First Solar Settles Long-Running Securities Class Action Lawsuit for $350 Million

January 7, 2020

By Kevin LaCroix
The D&O Diary
© 2020, Kevin M. LaCroix
Article is reprinted with the permission of Kevin LaCroix.

On January 6, 2020, solar panel company First Solar announced that it had settled the securities class action lawsuit pending against the company and certain of its executive officers for a payment of $350 million. During the long course of this matter, the case made its way to the Ninth Circuit a couple of times; the case even involved an unsuccessful petition to the U.S. Supreme Court for a writ of certiorari. In addition to its sheer size, there are a number of other interesting aspects to this settlement, as discussed below. The settlement is subject to court approval. The company’s January 6, 2020 press release can be found here.


In February 2012, the company announced that a decrease in fourth quarter 2011 sales purportedly due to revenue recognition timing, and also announced certain charges, including a $164 million charge for warranty payments to replace certain panels that were experiencing power loss.

As discussed here, in March 2012, plaintiff lawyers filed a securities class action lawsuit  in the District of Arizona against the company and certain of its directors and officers. The complaint alleged among other things that during the class period the defendants made false or misleading statements or failed to disclose the full impact of certain manufacturing flaws on the company’s earnings; that the company was improperly recognizing revenue concerning certain products in its systems business; and that the company lacked adequate internal controls and financial controls. In August 2012, the plaintiffs filed an amended consolidated complaint. The defendants eventually moved for summary judgment.

In an interesting August 11, 2015 opinion (here), District of Arizona Judge David G. Campbell denied most of the defendants’ summary judgment motion. In doing so, Judge Campbell made a very interesting observation and conclusion. Judge Campbell said that in deciding the summary judgment motion, he had discerned two competing lines of authority in the Ninth Circuit on the loss causation issue. One of the lines of authority, he said, would result in complete summary judgment for the defendants, while the other would result in the denial of summary judgment and a “lengthy and expensive trial.” In ruling on the motion before him, Judge Campbell followed the line of authority that resulted in the denial of summary judgment. However, because of the split of Circuit authority on the issue and the stark effect the split had on the outcome of the case, he certified the issue for immediate interlocutory appeal.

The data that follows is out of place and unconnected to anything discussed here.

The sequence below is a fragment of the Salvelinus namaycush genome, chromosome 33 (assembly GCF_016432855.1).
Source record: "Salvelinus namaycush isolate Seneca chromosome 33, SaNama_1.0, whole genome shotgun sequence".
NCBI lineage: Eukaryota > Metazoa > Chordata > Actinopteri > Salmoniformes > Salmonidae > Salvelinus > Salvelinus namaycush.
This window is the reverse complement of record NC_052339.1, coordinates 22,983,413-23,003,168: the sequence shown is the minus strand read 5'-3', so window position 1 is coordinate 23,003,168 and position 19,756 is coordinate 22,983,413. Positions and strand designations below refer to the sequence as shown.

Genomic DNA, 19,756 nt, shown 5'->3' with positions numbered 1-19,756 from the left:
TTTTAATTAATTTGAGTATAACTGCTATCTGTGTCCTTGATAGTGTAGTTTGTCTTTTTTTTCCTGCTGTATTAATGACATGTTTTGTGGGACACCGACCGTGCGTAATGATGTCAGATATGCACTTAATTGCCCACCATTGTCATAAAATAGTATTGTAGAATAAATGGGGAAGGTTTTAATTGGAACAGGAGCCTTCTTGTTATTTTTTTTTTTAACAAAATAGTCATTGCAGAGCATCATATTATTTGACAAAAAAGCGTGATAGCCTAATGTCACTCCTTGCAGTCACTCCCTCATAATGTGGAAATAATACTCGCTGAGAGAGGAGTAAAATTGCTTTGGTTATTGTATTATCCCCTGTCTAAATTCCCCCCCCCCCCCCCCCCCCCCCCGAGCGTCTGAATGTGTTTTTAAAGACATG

In a unanimous January 31, 2018 per curiam opinion, the Ninth Circuit, ruling on the interlocutory appeal, affirmed the district court’s conclusion, holding that the authority the district court applied (rather than the conflicting authority that would have, as the district court said, resulted in complete summary judgment for the defendants) was the correct authority. The Ninth Circuit’s opinion can be found here.

In August 2018, the defendants filed a petition to the U.S. Supreme Court seeking a writ of certiorari. In their petition, the defendants argued that the split of authority that the district court had identified was not merely an intra-circuit split within the Ninth Circuit, but rather that the split was inter-circuit as well. Unfortunately for the defendants, in a June 24, 2019 order (here), the Supreme Court denied the petition, and the case returned to the district court for further proceedings.